At the Cross, part 1

01 May

It seems like you can find crosses almost anywhere. You can find a cross around someone’s neck or on a lapel pin. Crosses serve as works of art—paintings, sculpture, plaques. Crosses serve as inspiration pieces, such as the cross found in the wreckage after 9/11. They can also become centers of controversy, as the 9/11 cross later became.

2,000 years ago, a cross became the center point of history when Jesus died on the cross. He is the King who died to save us from our sins.

Jesus endured a series of three religious trials (Mark 14:53-62). He was denied by one of his closest associates (Mark 14:66-72). Jesus endured three civil trials and the scourging that followed (Mark 15:1-15). Mark 15:16-32 takes us to the cross and describes the events leading up to the crucifixion.

The Roman practice of crucifixion was more than just hanging on a tree. It included humiliation and unrestrained torture. Jesus had already endured scourging. The Roman soldiers heap on the humiliation by mocking Jesus as being a king (16-20a). A faded scarlet military cloak serves as a royal purple robe. A crown of thorns takes the place of the victor’s laurel wreath. A reed or staff parodies a royal scepter. The mocking cry, “Hail, king of the Jews!” bears a mocking resemblance to, “Hail, Caesar, Emperor!” The whole affair was a grotesque, vaudeville production. After paying mocking homage to a king, the soldiers led Jesus to be crucified.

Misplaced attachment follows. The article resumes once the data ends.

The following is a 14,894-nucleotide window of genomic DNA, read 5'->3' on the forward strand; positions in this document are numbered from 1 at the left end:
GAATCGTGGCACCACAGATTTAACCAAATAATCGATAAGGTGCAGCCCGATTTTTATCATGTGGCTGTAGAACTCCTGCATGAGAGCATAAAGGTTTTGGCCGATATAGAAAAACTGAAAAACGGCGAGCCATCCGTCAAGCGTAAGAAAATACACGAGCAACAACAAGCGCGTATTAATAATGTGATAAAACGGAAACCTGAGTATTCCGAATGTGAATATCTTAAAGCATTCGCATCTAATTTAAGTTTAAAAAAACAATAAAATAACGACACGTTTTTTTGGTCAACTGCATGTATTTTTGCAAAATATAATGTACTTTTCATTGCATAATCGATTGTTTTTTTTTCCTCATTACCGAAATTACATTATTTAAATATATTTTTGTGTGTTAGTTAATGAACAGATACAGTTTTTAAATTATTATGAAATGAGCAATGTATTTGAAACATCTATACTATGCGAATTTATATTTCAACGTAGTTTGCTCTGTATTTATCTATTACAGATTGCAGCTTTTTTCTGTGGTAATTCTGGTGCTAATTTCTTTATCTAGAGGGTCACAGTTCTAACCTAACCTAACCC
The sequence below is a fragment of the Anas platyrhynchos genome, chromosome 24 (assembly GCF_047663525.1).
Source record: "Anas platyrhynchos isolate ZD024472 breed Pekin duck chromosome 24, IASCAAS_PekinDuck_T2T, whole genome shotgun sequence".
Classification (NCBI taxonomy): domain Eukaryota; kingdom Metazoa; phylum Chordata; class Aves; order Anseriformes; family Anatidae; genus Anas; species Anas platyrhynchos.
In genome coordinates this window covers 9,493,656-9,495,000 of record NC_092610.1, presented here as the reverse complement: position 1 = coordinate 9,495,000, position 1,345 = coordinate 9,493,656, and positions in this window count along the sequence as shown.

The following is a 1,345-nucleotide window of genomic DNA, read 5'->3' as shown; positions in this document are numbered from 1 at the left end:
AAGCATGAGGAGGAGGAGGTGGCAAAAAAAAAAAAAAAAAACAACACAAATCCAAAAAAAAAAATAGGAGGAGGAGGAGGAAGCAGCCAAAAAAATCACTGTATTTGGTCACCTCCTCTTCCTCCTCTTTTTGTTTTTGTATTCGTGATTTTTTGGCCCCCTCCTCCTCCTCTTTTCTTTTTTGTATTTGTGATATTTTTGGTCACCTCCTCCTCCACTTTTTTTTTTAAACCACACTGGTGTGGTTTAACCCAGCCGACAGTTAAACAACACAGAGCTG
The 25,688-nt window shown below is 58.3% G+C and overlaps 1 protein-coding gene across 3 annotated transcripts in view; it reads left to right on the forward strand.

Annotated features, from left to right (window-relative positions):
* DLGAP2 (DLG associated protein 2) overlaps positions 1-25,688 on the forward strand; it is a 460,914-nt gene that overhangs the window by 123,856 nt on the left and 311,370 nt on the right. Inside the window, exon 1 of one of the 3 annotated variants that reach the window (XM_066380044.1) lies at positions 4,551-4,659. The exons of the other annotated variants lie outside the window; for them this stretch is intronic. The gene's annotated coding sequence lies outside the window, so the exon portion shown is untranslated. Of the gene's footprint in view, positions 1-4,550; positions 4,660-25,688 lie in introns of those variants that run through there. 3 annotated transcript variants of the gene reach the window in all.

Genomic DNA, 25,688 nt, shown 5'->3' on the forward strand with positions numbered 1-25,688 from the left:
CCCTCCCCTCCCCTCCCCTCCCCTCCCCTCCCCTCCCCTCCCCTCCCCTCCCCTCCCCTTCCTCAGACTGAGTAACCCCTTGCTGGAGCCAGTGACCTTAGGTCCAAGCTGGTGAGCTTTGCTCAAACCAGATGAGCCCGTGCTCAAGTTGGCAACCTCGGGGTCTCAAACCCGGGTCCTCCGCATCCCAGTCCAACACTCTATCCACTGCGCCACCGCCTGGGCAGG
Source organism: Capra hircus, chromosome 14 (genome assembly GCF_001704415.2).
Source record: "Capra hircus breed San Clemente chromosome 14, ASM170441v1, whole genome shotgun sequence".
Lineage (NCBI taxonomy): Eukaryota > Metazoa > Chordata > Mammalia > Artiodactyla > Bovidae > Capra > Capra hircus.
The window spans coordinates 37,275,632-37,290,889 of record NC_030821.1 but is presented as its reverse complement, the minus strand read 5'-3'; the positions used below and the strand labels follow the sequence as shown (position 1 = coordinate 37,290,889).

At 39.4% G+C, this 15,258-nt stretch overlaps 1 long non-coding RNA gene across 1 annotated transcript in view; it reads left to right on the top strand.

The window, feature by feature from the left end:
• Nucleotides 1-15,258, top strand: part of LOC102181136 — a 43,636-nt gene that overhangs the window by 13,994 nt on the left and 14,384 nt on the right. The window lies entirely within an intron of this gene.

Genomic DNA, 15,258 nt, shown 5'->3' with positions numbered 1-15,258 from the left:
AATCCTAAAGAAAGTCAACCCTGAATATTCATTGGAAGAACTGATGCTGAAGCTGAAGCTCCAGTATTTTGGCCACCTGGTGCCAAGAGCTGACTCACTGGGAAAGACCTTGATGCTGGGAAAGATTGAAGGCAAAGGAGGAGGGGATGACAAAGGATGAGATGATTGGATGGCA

Crucifixion may have been invented by the Persians, but the Romans raised it to an art form. It was one of the most horrifying forms of execution ever devised. After being stripped and flogged, the victim carried his own cross or crossbeam to the place of execution. This was typically outside the city at a crossroads where passersby would see it and be warned about the might of Rome.

The condemned victim was forced onto his back and nailed to the cross as it lay on the ground. The nails, measuring five to seven inches long and resembling modern railroad spikes, were driven through the wrists (rather than the palms of the hand) in order to support the full weight of the victim’s body. The victim’s feet were then secured with a single spike, with the knees bent so that he could push himself up in order to breathe.